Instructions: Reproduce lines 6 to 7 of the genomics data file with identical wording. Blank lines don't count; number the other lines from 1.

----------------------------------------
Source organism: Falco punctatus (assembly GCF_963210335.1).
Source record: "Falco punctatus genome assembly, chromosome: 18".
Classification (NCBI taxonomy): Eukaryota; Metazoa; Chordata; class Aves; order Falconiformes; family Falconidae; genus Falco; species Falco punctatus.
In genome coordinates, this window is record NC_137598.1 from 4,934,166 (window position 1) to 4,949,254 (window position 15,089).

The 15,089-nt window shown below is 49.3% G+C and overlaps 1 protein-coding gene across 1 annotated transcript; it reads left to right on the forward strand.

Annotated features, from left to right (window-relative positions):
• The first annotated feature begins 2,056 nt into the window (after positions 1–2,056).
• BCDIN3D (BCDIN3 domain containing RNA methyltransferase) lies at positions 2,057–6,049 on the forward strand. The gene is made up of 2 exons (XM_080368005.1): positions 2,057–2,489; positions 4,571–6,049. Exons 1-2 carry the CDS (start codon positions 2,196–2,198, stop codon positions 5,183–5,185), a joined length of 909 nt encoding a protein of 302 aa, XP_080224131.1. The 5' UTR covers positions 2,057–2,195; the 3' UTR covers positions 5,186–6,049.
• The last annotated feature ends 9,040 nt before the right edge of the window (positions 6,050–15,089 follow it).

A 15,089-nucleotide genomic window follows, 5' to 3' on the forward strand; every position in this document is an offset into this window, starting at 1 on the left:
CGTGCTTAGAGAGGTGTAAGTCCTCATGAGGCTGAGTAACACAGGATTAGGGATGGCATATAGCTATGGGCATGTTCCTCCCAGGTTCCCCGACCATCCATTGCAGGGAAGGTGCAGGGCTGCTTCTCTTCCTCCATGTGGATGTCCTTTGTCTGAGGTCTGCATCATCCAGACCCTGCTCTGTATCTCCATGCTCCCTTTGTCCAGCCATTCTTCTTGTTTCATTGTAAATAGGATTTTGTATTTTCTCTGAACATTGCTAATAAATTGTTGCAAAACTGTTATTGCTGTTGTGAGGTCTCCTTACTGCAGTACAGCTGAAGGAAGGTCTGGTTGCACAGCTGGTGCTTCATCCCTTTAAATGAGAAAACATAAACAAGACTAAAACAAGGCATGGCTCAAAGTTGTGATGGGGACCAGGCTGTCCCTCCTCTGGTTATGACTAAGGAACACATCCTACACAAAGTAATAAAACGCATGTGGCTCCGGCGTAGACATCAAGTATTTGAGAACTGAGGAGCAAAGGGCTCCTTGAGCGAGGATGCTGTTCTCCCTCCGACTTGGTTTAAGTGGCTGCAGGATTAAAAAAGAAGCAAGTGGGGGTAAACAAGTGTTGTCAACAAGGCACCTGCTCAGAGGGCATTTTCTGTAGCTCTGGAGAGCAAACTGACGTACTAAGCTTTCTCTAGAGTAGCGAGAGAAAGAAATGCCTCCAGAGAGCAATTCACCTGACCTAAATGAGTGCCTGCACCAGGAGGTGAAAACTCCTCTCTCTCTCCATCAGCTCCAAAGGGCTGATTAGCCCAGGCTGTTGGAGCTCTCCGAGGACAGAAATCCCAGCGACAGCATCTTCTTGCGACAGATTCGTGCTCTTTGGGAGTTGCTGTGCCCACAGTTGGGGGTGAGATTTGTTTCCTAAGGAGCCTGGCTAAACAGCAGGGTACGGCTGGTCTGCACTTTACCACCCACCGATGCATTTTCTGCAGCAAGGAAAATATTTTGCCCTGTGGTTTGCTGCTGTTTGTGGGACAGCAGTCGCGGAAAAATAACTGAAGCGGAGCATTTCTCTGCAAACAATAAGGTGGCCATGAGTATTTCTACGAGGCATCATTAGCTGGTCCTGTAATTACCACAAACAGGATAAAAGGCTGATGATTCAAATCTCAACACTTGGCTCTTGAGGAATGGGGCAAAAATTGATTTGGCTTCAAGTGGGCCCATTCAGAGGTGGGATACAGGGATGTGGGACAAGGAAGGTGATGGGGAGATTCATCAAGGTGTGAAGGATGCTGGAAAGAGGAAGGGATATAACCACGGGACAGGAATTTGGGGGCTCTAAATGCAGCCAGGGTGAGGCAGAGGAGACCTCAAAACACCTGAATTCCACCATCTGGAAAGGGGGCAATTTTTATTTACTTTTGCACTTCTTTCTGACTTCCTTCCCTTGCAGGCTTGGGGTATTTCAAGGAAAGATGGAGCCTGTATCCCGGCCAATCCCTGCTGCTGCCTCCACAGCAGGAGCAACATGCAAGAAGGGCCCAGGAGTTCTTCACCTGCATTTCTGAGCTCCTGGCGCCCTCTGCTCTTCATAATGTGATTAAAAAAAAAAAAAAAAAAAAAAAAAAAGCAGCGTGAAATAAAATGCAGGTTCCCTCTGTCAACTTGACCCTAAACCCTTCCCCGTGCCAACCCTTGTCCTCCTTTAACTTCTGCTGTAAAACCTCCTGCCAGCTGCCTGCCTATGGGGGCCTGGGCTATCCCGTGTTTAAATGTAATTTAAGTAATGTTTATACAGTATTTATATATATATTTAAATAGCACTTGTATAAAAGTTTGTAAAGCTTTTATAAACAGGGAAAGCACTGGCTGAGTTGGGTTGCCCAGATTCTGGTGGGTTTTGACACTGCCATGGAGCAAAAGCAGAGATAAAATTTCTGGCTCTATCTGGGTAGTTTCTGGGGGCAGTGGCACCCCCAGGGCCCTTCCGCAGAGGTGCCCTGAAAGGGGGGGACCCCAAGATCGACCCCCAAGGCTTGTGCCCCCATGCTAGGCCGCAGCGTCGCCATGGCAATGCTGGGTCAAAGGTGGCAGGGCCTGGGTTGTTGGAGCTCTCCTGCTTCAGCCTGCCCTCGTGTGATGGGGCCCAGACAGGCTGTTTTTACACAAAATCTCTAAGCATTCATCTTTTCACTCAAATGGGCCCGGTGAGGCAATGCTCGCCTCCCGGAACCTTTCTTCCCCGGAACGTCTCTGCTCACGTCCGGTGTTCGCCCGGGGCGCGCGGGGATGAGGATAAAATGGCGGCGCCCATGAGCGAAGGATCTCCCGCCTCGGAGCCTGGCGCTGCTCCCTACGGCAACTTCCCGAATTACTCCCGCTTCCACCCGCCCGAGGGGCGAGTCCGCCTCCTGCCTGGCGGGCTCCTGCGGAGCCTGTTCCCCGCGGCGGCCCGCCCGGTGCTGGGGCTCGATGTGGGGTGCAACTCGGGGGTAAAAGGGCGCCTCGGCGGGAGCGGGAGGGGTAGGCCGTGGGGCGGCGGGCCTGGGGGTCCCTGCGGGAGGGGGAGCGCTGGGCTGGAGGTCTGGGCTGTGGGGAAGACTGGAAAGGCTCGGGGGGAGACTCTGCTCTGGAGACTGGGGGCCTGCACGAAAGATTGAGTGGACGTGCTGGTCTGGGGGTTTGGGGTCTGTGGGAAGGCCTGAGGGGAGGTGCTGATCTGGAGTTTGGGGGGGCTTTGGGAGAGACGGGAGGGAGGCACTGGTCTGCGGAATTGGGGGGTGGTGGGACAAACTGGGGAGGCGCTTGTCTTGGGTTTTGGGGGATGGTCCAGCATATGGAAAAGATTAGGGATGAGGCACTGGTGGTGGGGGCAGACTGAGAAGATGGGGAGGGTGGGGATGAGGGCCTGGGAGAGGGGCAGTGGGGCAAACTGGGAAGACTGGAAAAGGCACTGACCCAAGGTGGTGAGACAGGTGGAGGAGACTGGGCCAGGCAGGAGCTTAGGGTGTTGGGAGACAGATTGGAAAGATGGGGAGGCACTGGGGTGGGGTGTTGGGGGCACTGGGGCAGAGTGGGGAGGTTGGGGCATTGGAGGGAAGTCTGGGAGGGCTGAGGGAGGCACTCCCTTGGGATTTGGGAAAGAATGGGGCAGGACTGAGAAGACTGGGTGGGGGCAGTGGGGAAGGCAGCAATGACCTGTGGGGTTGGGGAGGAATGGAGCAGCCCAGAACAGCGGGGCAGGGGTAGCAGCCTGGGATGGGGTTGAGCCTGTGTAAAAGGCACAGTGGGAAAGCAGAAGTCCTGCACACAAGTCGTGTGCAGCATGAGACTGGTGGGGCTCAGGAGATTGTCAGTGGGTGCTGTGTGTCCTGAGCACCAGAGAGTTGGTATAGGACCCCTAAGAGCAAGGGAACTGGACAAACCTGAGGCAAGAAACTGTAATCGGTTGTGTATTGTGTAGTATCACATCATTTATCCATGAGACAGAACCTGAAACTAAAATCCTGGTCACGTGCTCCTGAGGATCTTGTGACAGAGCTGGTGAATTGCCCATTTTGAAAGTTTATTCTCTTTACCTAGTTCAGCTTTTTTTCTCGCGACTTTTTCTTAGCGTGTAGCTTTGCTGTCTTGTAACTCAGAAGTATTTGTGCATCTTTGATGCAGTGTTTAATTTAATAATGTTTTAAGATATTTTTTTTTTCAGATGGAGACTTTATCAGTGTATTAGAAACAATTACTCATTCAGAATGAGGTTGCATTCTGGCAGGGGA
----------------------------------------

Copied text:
Annotated features, from left to right (window-relative positions):
• The first annotated feature begins 2,056 nt into the window (after positions 1–2,056).